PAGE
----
So it's not just Chicago, okay? In fact, it's probably more accurate to say that racism and police brutality are an American problem, not a Chicago problem. Be honest: could you say that your city is devoid of racism? And is police brutality something new, or are we just more aware of it since the proliferation of cell phones? (According to a study by the Equal Justice Initiative, between the years 1877 and 1950 nearly 4,000 blacks were lynched in the Jim Crow South.)

To sum it up, racism is still a problem everywhere in America (and probably always will be) but we're finally becoming aware of police brutality. If you're white, like me, just admit (to yourself, at least) that you're not color blind. The question is, would you like to be?

As for Chicago's finances, The Week says:

Chicago is "a fiscal basket case," says urban analyst Aaron Renn, with a lower credit rating than any major metropolis except Detroit.

The city's 6.6 percent jobless rate ranks 51st — dead last — among metropolitan areas with more than 1 million residents.

Its strapped school system seems perpetually on the verge of collapse, and last month teachers staged a one-day strike to protest closings and budget cuts.

The [city] has incurred $20 billion in unfunded pension debt by giving generous public pensions to unions.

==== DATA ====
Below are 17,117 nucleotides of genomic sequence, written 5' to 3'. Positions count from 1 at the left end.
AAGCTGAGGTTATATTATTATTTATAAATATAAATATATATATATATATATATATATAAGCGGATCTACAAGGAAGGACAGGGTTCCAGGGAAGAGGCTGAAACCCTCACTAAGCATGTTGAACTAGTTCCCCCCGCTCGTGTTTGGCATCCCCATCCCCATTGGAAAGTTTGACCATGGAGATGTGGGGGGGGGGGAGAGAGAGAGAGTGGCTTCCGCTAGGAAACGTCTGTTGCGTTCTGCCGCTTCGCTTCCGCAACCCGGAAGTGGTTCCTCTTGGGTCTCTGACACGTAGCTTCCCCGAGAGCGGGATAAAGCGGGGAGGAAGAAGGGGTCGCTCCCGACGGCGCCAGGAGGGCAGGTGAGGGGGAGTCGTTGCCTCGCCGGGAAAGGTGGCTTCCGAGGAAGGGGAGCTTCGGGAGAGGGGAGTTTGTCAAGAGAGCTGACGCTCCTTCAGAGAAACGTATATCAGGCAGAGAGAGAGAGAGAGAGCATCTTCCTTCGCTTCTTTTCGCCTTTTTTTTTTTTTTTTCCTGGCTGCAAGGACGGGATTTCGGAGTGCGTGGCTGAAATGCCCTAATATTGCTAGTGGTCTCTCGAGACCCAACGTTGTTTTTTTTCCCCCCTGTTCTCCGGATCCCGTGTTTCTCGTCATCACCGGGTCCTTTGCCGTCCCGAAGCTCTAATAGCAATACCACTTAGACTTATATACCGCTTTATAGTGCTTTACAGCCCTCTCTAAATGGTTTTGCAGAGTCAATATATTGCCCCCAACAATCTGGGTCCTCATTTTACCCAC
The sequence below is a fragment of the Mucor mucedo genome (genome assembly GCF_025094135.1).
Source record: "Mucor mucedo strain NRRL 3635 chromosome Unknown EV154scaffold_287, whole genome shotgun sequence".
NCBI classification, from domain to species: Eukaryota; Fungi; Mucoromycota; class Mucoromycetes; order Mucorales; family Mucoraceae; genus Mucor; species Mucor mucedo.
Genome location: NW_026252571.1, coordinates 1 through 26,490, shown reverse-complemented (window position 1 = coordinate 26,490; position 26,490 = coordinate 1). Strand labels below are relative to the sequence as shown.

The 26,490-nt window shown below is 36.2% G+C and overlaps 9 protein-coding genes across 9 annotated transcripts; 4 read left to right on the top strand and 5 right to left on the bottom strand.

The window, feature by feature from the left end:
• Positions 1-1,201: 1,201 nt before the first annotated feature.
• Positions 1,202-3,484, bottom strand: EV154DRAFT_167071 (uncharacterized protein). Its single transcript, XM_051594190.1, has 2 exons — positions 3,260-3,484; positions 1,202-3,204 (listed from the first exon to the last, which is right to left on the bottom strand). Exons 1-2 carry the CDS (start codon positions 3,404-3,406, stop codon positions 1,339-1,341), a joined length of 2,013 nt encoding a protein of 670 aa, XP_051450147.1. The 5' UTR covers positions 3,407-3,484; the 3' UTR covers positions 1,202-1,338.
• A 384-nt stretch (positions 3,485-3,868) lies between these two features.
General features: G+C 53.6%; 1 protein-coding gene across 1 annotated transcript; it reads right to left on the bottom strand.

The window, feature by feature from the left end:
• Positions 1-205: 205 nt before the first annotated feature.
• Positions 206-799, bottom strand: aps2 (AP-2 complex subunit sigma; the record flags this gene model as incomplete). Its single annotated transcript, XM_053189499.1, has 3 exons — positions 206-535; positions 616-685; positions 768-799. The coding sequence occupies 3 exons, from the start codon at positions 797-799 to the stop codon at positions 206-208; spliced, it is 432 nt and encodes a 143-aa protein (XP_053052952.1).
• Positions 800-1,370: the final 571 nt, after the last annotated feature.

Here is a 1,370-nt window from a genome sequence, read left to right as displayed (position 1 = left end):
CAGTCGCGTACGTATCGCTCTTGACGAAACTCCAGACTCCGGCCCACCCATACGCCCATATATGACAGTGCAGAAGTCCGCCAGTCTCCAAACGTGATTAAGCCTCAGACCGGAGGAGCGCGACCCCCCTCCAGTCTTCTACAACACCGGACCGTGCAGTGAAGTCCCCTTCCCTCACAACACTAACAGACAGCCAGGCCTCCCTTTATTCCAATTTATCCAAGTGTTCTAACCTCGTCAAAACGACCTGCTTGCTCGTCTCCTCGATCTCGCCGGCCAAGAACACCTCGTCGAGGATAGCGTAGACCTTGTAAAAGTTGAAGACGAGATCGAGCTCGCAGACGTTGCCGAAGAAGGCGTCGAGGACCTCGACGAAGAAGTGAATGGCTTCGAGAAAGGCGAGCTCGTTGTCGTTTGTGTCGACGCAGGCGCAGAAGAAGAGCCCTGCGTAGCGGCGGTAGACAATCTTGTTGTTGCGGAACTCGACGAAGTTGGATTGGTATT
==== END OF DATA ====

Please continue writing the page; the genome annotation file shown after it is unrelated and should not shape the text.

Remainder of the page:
Deindustrialization, the Great Recession, and other economic forces eliminated 7 percent of Chicago's jobs between 2000 and 2010 — a higher share than in any other of the nation's 10 largest metro areas. Chicago has no marquee industry to help drive its economy — unlike New York (finance), Los Angeles (entertainment), and Washington, D.C. (government). "Its wealth was built by dominating America's agro-industrial complex," Renn says, "railroads, meatpacking, lumber processing, and grain processing, but that is long gone." That loss has only deepened the city's entrenched poverty and racial divisions. "Chicago is experiencing a steep decline, quite different from that of many other large cities," Renn says. "It is a deeply troubled place."